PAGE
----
What is the effect of this on artists? Well, if you spent time doing your application for a deadline, got the images together and paid your fees on time, it’s really annoying and dispiriting to see that the deadline has been extended. You know that the competition is going to be tough anyway, but a couple more weeks will mean maybe hundreds more pieces of work to get lost in.
Worse than that, many artists might have to hurry some aspect of their application. Hurrying work for a deadline may not be a great idea, but it seems a lot of people do it, and then there’s the hasty photography that doesn’t do justice to a piece, or a personal statement that could be better, or typos in the application. It's better than not getting the work in, but you do all of that and the next day realise you could have taken another leisurely week to make everything super-slick.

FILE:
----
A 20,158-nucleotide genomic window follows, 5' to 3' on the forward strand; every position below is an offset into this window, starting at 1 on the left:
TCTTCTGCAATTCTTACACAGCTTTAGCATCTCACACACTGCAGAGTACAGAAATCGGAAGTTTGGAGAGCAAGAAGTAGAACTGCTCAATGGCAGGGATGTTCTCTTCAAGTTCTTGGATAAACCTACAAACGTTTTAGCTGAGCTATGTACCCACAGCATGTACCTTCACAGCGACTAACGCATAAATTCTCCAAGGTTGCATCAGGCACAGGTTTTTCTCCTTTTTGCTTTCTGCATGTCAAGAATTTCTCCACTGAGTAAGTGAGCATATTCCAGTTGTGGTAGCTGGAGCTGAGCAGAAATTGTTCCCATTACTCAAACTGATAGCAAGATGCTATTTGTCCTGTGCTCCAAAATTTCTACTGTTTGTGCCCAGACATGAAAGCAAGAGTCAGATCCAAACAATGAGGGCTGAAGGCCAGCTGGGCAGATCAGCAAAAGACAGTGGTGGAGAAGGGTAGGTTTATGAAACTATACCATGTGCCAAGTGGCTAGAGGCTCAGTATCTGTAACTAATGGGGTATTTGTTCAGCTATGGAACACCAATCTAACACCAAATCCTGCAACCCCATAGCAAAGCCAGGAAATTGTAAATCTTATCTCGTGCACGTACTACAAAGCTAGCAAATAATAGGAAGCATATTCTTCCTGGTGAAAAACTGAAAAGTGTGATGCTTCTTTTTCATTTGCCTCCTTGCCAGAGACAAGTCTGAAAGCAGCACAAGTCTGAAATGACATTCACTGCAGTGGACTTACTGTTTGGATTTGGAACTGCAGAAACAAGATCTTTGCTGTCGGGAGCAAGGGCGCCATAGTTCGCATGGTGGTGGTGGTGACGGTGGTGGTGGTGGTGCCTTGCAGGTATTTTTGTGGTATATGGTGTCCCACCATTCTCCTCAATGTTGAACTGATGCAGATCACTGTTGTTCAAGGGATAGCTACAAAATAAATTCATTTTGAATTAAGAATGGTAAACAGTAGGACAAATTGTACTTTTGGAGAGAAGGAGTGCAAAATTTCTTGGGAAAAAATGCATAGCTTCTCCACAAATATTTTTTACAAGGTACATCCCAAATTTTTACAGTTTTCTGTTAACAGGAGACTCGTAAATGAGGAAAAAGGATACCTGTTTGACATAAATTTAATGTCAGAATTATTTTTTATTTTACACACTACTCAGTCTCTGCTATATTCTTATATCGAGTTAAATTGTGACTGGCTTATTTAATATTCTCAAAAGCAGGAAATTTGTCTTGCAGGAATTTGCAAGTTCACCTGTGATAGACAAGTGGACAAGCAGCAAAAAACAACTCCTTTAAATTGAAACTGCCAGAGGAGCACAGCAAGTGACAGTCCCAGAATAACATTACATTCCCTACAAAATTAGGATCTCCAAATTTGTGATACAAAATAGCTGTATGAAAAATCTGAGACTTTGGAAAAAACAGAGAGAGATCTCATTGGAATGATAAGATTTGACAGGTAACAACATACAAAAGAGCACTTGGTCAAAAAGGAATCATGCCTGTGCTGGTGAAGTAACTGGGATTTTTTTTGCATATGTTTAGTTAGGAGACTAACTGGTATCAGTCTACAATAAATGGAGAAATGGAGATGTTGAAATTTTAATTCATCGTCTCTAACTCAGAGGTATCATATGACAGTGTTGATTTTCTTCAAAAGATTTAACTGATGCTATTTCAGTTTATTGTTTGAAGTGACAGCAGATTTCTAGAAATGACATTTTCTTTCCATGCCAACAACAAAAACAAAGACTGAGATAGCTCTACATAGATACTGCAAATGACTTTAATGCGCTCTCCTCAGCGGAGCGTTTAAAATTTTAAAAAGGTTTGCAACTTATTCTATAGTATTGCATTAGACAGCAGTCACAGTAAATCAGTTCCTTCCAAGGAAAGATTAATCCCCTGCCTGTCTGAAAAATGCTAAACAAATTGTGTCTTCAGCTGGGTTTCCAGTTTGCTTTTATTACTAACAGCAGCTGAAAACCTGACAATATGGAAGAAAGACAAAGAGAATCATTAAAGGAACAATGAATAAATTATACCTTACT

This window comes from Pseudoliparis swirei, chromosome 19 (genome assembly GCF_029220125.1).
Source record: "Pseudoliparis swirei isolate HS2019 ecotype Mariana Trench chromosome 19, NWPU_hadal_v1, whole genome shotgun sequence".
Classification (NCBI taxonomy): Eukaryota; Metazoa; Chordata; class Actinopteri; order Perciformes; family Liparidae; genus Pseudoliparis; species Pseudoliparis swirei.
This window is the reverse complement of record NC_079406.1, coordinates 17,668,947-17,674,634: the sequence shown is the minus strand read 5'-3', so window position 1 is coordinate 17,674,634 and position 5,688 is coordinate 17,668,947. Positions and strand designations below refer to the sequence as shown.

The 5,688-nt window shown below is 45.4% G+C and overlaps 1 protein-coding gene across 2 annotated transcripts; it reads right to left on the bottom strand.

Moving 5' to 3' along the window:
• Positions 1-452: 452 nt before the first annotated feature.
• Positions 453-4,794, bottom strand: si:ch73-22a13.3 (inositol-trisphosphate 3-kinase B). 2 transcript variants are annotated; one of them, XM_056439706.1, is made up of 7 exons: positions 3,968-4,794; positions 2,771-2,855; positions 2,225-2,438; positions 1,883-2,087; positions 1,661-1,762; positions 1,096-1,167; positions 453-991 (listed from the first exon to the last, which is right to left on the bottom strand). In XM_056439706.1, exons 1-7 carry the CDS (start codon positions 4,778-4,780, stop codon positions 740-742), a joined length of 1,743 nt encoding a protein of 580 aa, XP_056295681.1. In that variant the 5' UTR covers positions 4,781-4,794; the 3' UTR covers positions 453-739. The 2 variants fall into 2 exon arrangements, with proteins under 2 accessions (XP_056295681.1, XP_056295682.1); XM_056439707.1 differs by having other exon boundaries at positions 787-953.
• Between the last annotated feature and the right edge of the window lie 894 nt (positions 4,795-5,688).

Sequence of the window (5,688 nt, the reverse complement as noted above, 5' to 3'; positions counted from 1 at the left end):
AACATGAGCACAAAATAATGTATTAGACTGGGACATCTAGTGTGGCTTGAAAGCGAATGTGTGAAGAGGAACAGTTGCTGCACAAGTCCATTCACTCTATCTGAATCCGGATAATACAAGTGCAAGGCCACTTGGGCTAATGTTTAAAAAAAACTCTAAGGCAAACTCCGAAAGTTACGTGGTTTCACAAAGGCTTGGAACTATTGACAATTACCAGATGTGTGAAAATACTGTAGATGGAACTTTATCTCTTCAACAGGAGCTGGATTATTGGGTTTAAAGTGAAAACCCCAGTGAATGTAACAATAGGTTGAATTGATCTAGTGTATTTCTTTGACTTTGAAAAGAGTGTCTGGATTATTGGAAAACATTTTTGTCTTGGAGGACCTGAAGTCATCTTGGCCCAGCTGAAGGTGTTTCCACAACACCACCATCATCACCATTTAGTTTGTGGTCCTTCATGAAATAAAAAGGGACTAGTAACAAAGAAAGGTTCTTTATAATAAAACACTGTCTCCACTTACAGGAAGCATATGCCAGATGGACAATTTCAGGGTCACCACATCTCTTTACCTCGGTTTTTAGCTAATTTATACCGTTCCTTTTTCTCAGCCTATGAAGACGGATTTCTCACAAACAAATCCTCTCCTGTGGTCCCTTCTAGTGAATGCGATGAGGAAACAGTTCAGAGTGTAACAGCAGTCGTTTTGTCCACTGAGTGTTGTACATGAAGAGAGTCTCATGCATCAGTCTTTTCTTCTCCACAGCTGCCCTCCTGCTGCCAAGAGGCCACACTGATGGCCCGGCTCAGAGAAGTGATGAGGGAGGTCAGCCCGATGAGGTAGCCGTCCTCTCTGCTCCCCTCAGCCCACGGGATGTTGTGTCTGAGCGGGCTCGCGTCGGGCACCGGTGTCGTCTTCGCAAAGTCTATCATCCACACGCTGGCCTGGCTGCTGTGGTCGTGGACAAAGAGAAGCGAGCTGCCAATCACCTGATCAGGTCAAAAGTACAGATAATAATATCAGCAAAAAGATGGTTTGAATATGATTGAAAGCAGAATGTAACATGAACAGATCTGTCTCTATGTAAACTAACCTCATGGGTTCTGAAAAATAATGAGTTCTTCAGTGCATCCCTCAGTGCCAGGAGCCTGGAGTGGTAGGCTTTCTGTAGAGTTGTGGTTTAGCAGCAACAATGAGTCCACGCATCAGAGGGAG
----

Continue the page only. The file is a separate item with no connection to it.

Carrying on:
It doesn’t seem to be the worst practice that happens in art shows, but still doesn’t represent good customer service. And why shouldn’t customer service be a part of art competitions? Surely if you’re asking for a sum of money for entry then the artists paying that are your customers? Yes you’re giving them an opportunity too but the process of charging money for this service should be an exchange and not just a tithe.
I’ve got a few shows I want to put on, that have been hindered by this Covid-hell the world is in at the moment, which reminds me that I have also seen that as an excuse for extending deadlines this year. Popular demand hasn’t been this summer’s catchphrase, but something about this new excuse still doesn’t ring true.